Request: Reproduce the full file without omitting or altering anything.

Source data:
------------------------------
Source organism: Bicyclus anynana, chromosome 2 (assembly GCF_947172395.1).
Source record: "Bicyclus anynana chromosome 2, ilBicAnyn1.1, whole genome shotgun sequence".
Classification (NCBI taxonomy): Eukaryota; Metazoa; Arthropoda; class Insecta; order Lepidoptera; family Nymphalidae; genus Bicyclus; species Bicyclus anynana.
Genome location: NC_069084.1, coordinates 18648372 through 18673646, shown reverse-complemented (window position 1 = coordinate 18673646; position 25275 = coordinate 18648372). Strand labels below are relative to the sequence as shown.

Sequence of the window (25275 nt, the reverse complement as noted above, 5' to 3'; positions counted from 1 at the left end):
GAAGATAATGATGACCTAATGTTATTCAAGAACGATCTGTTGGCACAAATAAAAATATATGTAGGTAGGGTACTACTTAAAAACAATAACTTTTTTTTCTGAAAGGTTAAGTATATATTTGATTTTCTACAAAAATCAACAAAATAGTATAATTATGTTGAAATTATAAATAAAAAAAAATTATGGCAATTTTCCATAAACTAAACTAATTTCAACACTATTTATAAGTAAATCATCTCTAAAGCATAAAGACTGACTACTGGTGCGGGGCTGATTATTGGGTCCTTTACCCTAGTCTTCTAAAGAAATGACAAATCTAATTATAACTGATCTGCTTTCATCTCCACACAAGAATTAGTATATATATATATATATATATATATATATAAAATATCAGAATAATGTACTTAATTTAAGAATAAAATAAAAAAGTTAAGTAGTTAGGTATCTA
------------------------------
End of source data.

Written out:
Source organism: Bicyclus anynana, chromosome 2 (assembly GCF_947172395.1).
Source record: "Bicyclus anynana chromosome 2, ilBicAnyn1.1, whole genome shotgun sequence".
Classification (NCBI taxonomy): Eukaryota; Metazoa; Arthropoda; class Insecta; order Lepidoptera; family Nymphalidae; genus Bicyclus; species Bicyclus anynana.
Genome location: NC_069084.1, coordinates 18648372 through 18673646, shown reverse-complemented (window position 1 = coordinate 18673646; position 25275 = coordinate 18648372). Strand labels below are relative to the sequence as shown.

Sequence of the window (25275 nt, the reverse complement as noted above, 5' to 3'; positions counted from 1 at the left end):
GAAGATAATGATGACCTAATGTTATTCAAGAACGATCTGTTGGCACAAATAAAAATATATGTAGGTAGGGTACTACTTAAAAACAATAACTTTTTTTTCTGAAAGGTTAAGTATATATTTGATTTTCTACAAAAATCAACAAAATAGTATAATTATGTTGAAATTATAAATAAAAAAAAATTATGGCAATTTTCCATAAACTAAACTAATTTCAACACTATTTATAAGTAAATCATCTCTAAAGCATAAAGACTGACTACTGGTGCGGGGCTGATTATTGGGTCCTTTACCCTAGTCTTCTAAAGAAATGACAAATCTAATTATAACTGATCTGCTTTCATCTCCACACAAGAATTAGTATATATATATATATATATATATATATATAAAATATCAGAATAATGTACTTAATTTAAGAATAAAATAAAAAAGTTAAGTAGTTAGGTATCTA